It wasn’t really accessible, as every trip I took to it required me to take the PATH train into Hoboken, then walk about a mile to almost the very end of Washington Street.
It wasn’t easy to get home from, as a return from a show usually required a half hour or more of my sitting in that cold, funny smelling PATH train.
And yet, Maxwell’s was my favorite venue during that long, long period where I was going to see live music three or four nights every week, stumbling home at three or four a.m. to get about two and a half hours sleep before heading off to work. I loved the fact that the performance space was roughly the size of a largish den. I loved the fact that--at least during that period of my life--it was the only venue that was air-conditioned. I loved that if you showed up early enough, and I am one of those people who is perpetually early, you could position yourself in a certain corner of the dining room and listen to that evening’s headliner doing their soundcheck. I loved the intimacy of the place sometimes resulted in one of the acts interacting with you before or after the show.
And now, as of July 31st of this year, it joins such landmarks of my misspent youth as The Comic Book Art Gallery, Pinky’s, The 59th Street Forbidden Planet, The Continental, The Ritz and CBGB’s as a thing of the past.
To be fair, I have not been to Maxwell’s in a very, very long time. I think the last time I was in its hallowed halls was when, for my birthday, I ventured out to see Stan Ridgway perform in support of his Black Diamond album. Somehow, my friend got word to Stan that it was my birthday, and he pulled me up on stage to play that flute-thing on ‘The Big Heat,’ signed a set list for me that I have posted above my work station to this day, and invited me to be his guest for his second New York City area show a few days later. That big night was close to twenty years ago....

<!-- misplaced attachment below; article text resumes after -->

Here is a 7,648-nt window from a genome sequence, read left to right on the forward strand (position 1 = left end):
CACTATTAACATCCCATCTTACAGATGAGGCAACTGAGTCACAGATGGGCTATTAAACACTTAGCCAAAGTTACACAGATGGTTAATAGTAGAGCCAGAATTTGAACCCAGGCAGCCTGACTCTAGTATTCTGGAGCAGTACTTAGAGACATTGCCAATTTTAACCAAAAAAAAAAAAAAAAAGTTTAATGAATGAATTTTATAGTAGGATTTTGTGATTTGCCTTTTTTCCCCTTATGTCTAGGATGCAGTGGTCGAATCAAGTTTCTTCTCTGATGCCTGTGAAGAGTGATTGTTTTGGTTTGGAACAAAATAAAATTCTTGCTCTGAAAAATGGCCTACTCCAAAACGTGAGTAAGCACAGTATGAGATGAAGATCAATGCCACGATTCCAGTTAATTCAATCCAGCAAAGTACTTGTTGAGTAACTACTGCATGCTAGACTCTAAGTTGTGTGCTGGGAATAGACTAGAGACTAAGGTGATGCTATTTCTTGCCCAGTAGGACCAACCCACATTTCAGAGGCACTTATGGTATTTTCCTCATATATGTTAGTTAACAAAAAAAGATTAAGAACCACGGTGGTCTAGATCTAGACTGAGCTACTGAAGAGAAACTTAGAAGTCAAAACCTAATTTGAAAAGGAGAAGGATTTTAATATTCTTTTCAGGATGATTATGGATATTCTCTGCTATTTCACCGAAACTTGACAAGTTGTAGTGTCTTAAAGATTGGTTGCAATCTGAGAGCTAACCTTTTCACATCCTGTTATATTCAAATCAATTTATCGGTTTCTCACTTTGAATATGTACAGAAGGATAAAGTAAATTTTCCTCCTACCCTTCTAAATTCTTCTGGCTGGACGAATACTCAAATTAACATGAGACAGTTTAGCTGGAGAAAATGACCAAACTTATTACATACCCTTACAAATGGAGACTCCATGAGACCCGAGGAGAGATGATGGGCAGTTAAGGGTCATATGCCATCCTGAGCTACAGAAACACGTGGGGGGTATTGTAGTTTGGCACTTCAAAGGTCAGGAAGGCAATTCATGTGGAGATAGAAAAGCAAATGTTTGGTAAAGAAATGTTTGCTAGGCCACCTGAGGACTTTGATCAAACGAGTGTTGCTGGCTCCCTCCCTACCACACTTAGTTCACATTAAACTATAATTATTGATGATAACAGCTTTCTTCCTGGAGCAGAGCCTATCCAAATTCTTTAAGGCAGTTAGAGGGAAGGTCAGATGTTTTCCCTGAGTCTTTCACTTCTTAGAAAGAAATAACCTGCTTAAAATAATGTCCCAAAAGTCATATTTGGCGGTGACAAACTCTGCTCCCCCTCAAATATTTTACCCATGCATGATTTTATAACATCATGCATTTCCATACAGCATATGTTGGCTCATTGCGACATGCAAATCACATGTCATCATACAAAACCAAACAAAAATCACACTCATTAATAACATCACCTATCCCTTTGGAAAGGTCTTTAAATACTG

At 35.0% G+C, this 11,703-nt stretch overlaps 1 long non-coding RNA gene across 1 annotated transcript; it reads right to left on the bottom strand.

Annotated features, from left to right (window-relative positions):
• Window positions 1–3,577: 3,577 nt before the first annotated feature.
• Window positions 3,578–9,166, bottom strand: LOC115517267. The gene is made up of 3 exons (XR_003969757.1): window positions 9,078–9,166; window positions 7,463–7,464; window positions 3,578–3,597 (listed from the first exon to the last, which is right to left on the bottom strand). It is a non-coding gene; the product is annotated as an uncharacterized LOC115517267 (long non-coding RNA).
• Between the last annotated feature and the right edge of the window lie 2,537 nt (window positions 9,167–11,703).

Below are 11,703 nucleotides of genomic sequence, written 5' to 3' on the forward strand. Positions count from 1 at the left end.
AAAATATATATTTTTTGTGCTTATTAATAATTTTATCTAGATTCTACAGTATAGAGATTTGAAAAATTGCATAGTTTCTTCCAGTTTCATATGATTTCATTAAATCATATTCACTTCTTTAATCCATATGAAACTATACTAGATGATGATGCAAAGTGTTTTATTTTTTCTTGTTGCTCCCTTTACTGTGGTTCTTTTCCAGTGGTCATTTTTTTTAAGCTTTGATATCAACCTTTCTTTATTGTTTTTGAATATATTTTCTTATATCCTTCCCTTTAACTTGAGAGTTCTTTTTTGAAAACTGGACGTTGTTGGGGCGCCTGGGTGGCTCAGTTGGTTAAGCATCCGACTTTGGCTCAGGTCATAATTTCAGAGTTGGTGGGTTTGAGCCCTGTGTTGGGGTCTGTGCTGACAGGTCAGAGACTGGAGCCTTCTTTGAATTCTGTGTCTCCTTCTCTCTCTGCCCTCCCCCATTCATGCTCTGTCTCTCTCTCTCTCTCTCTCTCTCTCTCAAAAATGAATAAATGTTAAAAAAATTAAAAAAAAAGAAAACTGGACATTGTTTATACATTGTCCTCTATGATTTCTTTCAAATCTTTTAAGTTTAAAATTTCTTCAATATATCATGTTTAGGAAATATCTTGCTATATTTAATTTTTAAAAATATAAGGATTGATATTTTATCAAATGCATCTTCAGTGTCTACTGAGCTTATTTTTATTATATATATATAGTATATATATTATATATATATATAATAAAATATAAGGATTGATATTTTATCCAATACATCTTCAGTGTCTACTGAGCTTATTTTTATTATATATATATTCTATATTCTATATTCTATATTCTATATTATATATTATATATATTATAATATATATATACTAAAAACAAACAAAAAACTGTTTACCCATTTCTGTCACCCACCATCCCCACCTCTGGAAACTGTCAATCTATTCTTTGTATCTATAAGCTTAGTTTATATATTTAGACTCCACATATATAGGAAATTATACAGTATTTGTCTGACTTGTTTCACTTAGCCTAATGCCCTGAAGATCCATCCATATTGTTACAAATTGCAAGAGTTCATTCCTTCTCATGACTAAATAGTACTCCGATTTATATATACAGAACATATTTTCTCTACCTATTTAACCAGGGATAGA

But that was just the most recent of memories. A lot of them are about the people I got to see in a much more intimate venue, like being literally two feet away from Lloyd Cole as he did an acoustic set one absolutely frigid Thursday night in December. There was going on a first date with a woman to see the Boston band Orangutan one Sunday night and ending up with what pretty much was a private show, as we were the only two people who showed up (the band, who knew me, played anyway). There was the time Jersey natives The Melting Hopefuls were celebrating the release of their one and only album, Space Flyer, by handing out toy rayguns.
And there were the memories I made at Maxwell’s due to my musical journalism. There was the time my friend Vaughn gleefully tore apart the hipster doofus veneer of a certain 4 AD band spokesman by quizzing him on the comic books he claimed to love. There was the time I was invited to interview Pat Fish of the The Jazz Butcher Conspiracy over a dinner, a dinner that resulted in us bonding over our love of Hammer horror movies (it turned out Hammer stalwart director Terence Fisher was related to Mr. Fish). And then there was the strange and wonderful not-quite friendship that grew up between me and one of my musical crushes Tanya Donnelly, which I chronicled here.
I’m sure you can gather from some of my war stories that Maxwell’s hey day was in the early 90‘s, during that time when the success of Nirvana (who played Maxwell’s) briefly saw an overwhelming interest in independent music. It’s a credit to the owner Todd Abramson that he kept it open as long as he did, but the changing face of the neighborhood, with the gentrification wave hitting it hard in the last decade, has made running this legendary venue to difficult.
So now one of the most legendary, intimate venues in the tri-state area is about to disappear into the mists of history. And that is why we are living in the End Times.